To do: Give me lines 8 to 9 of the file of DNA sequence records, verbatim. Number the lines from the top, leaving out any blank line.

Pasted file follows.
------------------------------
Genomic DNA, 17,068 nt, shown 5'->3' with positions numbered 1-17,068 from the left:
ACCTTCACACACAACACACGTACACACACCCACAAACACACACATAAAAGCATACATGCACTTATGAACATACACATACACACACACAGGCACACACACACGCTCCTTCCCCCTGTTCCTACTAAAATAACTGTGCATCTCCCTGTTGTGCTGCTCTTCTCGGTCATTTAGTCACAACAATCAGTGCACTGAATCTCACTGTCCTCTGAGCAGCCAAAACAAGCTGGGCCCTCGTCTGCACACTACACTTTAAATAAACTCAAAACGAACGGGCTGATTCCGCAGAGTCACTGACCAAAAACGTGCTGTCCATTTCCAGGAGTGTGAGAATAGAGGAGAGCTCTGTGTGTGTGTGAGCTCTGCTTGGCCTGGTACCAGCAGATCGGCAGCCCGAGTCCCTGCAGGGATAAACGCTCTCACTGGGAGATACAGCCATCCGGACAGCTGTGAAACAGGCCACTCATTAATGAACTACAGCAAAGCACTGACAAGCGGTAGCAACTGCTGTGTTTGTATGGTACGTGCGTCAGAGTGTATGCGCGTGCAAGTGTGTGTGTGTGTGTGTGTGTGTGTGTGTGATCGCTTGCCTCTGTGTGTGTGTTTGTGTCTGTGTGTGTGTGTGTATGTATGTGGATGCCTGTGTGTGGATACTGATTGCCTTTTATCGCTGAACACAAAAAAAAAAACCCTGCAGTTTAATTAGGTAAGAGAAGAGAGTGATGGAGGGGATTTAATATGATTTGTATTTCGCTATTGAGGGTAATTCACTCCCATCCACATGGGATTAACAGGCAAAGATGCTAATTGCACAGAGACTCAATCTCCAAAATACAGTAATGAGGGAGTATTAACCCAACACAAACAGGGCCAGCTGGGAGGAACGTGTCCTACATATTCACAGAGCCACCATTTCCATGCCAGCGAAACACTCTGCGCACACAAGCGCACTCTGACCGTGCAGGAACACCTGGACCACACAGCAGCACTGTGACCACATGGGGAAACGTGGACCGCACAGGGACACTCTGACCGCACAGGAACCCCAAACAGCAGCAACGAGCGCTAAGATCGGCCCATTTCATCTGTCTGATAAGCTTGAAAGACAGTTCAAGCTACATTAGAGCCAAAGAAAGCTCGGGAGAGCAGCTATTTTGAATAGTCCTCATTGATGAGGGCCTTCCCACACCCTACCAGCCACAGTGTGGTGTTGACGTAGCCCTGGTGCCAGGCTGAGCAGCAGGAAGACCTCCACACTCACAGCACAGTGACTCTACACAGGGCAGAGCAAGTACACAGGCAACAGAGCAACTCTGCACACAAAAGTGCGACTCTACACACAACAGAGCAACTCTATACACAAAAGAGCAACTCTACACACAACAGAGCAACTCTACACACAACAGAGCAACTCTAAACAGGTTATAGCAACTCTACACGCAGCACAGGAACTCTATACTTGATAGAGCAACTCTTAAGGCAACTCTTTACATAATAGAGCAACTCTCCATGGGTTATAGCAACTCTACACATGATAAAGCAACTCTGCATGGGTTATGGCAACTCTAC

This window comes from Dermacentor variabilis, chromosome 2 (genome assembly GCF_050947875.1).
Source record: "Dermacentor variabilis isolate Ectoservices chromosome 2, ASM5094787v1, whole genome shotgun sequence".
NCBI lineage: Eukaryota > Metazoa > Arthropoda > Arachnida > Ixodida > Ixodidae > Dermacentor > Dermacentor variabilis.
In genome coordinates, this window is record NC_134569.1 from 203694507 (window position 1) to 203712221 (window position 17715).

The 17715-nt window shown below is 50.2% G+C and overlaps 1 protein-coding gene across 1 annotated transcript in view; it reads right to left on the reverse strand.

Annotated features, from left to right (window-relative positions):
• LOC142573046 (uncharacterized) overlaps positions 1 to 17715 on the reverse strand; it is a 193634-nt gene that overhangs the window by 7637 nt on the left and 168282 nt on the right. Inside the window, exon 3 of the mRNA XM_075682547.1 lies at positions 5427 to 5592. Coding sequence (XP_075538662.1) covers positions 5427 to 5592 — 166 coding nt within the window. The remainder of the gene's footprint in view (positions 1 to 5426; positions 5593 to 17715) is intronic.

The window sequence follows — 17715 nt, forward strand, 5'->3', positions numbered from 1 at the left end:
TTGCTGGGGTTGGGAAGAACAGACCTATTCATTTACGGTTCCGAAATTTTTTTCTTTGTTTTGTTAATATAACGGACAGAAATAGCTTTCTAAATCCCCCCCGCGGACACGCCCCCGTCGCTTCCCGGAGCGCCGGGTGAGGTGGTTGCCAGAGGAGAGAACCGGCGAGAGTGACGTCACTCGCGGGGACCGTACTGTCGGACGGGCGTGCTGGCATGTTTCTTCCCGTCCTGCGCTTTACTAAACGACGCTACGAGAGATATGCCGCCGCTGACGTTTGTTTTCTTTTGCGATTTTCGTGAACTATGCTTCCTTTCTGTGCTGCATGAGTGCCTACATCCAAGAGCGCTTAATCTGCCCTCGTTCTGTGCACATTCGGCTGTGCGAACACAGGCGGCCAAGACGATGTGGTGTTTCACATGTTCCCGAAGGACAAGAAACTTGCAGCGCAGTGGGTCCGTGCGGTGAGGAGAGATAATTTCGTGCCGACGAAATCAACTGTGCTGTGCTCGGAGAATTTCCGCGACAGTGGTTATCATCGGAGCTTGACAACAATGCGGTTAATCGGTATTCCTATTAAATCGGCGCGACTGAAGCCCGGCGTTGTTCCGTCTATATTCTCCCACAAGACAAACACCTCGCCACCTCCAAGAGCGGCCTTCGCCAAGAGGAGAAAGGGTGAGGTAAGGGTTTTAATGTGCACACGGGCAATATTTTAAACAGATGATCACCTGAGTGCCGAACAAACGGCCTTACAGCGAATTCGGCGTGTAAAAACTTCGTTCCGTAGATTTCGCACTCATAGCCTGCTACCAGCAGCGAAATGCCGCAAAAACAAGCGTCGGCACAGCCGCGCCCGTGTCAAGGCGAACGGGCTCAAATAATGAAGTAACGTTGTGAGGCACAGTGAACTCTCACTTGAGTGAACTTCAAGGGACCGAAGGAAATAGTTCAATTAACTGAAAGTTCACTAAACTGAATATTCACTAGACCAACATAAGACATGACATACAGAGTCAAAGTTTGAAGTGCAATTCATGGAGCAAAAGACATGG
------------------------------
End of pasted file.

Annotated features, from left to right (window-relative positions):
• LOC142573046 (uncharacterized) overlaps positions 1 to 17715 on the reverse strand; it is a 193634-nt gene that overhangs the window by 7637 nt on the left and 168282 nt on the right. Inside the window, exon 3 of the mRNA XM_075682547.1 lies at positions 5427 to 5592. Coding sequence (XP_075538662.1) covers positions 5427 to 5592 — 166 coding nt within the window. The remainder of the gene's footprint in view (positions 1 to 5426; positions 5593 to 17715) is intronic.